With your help our work will continue to progress as quickly as we can make it happen. Watch this space!!
By John Kinsman
Oban Lifeboat Station has lost a staunch supporter with the death of well known disc jockey and broadcaster Sir Jimmy Savile.
Jimmy was always pleased and delighted to open many of the Oban Lifeboat station’s open days and other local RNLI events. He would often remain there most the day, chatting to locals and visitors and generally attracting lots of people to the event.
As a result Jimmy was made an Honorary Member of the Oban Lifeboat Crew. He will also be missed at many other events in the West Highlands where he had a cottage in Glencoe and was a great supporter of the Mountain rescue teams in the area.
by Alison Prince
Heading south from Kildonan, we could get to the Isle of Man quite directly by sea in a reasonable boat, but as things are, the only way to get there is by air from Glasgow airport or by sea, courtesy of the Isle of Man Steam Packet Company. Its ferries run from Heysham, Birkenhead, Liverpool, Dublin or Belfast, but no longer, alas, from Ardrossan Harbour. All the same, it’s well worth making the trip, because the Manx way of life is highly enjoyable, as I found in a recent trip there with a friend. What’s more, as Scotland teeters on the edge of a more independent relationship with the Westminster government, the Manx way of life provides a fascinating example of independence at work.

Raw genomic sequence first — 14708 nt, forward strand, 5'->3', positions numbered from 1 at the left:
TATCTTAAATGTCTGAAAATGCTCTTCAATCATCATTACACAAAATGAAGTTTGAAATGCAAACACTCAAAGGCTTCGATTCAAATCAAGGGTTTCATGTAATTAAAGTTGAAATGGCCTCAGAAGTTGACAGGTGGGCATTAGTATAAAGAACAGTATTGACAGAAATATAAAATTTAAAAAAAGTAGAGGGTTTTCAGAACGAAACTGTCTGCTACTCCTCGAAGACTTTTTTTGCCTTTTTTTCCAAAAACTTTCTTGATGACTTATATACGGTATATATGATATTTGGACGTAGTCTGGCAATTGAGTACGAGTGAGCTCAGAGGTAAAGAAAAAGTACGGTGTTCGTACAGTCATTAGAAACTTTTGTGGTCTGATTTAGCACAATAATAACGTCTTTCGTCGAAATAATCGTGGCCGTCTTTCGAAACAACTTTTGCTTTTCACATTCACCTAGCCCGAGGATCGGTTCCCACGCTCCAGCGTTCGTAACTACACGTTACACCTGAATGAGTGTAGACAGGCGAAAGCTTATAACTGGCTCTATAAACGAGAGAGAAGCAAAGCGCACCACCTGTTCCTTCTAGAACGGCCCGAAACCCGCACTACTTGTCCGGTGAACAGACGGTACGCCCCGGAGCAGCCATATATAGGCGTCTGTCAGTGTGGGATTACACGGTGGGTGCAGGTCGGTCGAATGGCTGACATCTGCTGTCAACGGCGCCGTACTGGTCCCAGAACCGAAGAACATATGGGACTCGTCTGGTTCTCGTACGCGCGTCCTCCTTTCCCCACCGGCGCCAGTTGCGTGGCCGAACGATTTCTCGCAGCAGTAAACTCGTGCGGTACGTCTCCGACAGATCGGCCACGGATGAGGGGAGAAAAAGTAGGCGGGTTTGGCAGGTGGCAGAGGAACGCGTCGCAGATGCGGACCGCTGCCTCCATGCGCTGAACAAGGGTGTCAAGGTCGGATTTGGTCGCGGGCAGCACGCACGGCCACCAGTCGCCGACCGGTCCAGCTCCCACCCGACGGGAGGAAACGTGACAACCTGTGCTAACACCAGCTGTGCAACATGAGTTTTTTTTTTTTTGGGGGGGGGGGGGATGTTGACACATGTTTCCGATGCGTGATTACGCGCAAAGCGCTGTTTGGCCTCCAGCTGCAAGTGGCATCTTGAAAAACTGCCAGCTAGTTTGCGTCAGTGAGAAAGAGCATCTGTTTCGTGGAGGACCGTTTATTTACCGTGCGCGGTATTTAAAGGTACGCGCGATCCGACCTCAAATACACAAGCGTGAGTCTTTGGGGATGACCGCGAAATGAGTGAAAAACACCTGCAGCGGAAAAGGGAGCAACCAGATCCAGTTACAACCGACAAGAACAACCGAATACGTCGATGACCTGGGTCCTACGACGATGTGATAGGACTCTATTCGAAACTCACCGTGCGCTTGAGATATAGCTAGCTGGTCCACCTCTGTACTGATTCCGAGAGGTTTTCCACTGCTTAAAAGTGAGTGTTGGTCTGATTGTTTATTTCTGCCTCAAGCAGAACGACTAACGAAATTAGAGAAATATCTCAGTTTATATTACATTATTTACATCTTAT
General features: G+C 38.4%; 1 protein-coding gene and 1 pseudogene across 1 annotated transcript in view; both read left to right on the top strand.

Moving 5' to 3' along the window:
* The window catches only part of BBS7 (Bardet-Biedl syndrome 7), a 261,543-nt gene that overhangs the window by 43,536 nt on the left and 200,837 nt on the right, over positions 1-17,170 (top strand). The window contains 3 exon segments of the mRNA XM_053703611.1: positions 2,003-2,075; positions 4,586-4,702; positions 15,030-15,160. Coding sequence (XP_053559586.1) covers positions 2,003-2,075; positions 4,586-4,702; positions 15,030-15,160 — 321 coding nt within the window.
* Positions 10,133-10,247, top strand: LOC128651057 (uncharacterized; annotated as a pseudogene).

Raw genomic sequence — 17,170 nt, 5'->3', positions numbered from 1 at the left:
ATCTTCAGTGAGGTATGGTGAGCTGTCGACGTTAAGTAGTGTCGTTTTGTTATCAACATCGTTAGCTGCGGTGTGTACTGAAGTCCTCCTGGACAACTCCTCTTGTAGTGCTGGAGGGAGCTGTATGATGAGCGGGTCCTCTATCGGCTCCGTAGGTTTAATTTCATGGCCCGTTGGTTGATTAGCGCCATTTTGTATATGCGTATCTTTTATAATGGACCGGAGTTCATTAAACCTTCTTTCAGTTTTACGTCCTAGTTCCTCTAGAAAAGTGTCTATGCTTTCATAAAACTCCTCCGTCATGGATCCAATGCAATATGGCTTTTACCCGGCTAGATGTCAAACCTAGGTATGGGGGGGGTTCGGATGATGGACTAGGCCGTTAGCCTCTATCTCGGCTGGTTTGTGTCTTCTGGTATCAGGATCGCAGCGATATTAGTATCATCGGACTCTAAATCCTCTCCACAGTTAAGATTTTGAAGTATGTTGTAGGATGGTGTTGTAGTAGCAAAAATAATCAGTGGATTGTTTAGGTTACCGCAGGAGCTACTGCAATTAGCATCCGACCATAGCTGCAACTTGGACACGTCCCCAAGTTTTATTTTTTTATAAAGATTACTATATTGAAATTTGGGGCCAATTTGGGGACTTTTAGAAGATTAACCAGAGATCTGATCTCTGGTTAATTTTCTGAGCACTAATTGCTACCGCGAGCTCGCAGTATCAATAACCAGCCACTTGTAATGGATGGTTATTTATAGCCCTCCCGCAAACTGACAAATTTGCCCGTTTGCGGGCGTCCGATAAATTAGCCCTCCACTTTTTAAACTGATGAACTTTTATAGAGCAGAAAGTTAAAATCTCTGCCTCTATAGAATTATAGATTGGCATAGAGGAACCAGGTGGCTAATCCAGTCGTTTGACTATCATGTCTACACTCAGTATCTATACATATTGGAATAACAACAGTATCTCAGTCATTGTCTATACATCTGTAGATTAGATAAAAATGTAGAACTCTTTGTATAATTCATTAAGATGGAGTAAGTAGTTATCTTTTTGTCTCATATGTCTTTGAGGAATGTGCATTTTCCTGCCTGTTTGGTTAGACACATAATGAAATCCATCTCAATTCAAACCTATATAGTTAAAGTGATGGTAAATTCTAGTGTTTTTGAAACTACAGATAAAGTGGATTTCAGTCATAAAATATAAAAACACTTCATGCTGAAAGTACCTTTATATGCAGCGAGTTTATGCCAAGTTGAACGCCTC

Wherever you go, there are gentle reminders that the island is not part of the UK. The Manx post office issues its own stamps and runs its own delivery service. There are Manx banknotes, and the Manx telecom network is cheap and very effective. ‘The Government’ means the Tynwald, based in Douglas, not Westminster. In 1960, they abolished supertax in a move to attract off-shore businesses, a policy that paid off handsomely, but the big irritation at the moment is the rise in VAT. Because this is a tax added to goods at source, the Manx cannot opt out of it, and they are mightily annoyed. Quite a few shops displayed notices that say, ‘No VAT increase on our stock.’
I’d been prepared for a lot of conspicuous wealth, but it doesn’t seem to work like that. True, there are discreet office signs in Douglas about Wealth Management and Asset Control, but the community busies itself with charity shops and concerts just as we do, and people seem to get along cheerfully with no reference to big business. At the same time, it’s obvious that the Tynwald is not short of a bob or two. Social housing is developing at a vast rate on the plentifully available land on the outskirts of towns, and ‘recession’ seems to be an unknown concept. The Manx unemployment rate is 1.8%, which they tut over and regard as unacceptably high, but for the UK, it’s exactly the other way round, with 8.1% of its citizens jobless.